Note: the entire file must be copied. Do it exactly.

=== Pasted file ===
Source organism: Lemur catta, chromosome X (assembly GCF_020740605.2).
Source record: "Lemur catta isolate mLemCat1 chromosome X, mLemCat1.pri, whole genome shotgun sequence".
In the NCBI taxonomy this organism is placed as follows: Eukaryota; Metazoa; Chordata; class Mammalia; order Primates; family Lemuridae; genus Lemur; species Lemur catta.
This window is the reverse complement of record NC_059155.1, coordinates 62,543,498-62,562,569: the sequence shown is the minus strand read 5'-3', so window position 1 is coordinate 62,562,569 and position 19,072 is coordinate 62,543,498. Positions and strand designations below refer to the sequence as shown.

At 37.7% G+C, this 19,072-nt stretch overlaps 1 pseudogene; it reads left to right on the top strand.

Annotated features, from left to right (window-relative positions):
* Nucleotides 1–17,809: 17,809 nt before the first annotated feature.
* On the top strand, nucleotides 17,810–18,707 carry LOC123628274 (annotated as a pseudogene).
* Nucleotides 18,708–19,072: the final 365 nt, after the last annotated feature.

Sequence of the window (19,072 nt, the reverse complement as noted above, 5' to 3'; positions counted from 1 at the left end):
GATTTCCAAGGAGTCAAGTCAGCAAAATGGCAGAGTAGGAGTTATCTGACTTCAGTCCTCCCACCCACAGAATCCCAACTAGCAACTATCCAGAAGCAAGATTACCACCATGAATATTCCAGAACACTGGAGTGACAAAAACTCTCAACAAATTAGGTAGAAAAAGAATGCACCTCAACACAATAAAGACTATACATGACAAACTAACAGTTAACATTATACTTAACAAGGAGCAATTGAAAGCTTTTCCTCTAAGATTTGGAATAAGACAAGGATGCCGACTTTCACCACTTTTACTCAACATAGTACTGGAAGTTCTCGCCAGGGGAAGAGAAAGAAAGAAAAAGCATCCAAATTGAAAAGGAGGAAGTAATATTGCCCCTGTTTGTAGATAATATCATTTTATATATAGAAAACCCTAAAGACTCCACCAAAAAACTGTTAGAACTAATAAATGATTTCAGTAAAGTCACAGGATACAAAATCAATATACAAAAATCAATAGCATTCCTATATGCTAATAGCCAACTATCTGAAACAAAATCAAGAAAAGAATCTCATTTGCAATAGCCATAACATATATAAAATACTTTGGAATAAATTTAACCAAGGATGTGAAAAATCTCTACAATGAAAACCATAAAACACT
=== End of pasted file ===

Source organism: Lemur catta, chromosome X (assembly GCF_020740605.2).
Source record: "Lemur catta isolate mLemCat1 chromosome X, mLemCat1.pri, whole genome shotgun sequence".
In the NCBI taxonomy this organism is placed as follows: Eukaryota; Metazoa; Chordata; class Mammalia; order Primates; family Lemuridae; genus Lemur; species Lemur catta.
This window is the reverse complement of record NC_059155.1, coordinates 62,543,498-62,562,569: the sequence shown is the minus strand read 5'-3', so window position 1 is coordinate 62,562,569 and position 19,072 is coordinate 62,543,498. Positions and strand designations below refer to the sequence as shown.

At 37.7% G+C, this 19,072-nt stretch overlaps 1 pseudogene; it reads left to right on the top strand.

Annotated features, from left to right (window-relative positions):
* Nucleotides 1–17,809: 17,809 nt before the first annotated feature.
* On the top strand, nucleotides 17,810–18,707 carry LOC123628274 (annotated as a pseudogene).
* Nucleotides 18,708–19,072: the final 365 nt, after the last annotated feature.

Sequence of the window (19,072 nt, the reverse complement as noted above, 5' to 3'; positions counted from 1 at the left end):
GATTTCCAAGGAGTCAAGTCAGCAAAATGGCAGAGTAGGAGTTATCTGACTTCAGTCCTCCCACCCACAGAATCCCAACTAGCAACTATCCAGAAGCAAGATTACCACCATGAATATTCCAGAACACTGGAGTGACAAAAACTCTCAACAAATTAGGTAGAAAAAGAATGCACCTCAACACAATAAAGACTATACATGACAAACTAACAGTTAACATTATACTTAACAAGGAGCAATTGAAAGCTTTTCCTCTAAGATTTGGAATAAGACAAGGATGCCGACTTTCACCACTTTTACTCAACATAGTACTGGAAGTTCTCGCCAGGGGAAGAGAAAGAAAGAAAAAGCATCCAAATTGAAAAGGAGGAAGTAATATTGCCCCTGTTTGTAGATAATATCATTTTATATATAGAAAACCCTAAAGACTCCACCAAAAAACTGTTAGAACTAATAAATGATTTCAGTAAAGTCACAGGATACAAAATCAATATACAAAAATCAATAGCATTCCTATATGCTAATAGCCAACTATCTGAAACAAAATCAAGAAAAGAATCTCATTTGCAATAGCCATAACATATATAAAATACTTTGGAATAAATTTAACCAAGGATGTGAAAAATCTCTACAATGAAAACCATAAAACACT